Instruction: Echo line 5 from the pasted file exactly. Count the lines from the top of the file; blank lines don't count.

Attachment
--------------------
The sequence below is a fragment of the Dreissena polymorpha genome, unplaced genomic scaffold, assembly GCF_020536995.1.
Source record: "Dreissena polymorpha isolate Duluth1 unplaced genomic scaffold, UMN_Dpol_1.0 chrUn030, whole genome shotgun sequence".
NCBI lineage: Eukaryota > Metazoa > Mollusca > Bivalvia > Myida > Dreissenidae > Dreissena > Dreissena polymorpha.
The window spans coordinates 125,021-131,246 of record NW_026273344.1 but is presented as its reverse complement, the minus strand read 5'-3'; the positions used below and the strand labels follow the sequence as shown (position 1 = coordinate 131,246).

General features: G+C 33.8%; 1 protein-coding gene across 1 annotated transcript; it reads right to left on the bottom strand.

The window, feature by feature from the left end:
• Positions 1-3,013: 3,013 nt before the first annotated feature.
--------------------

General features: G+C 33.8%; 1 protein-coding gene across 1 annotated transcript; it reads right to left on the bottom strand.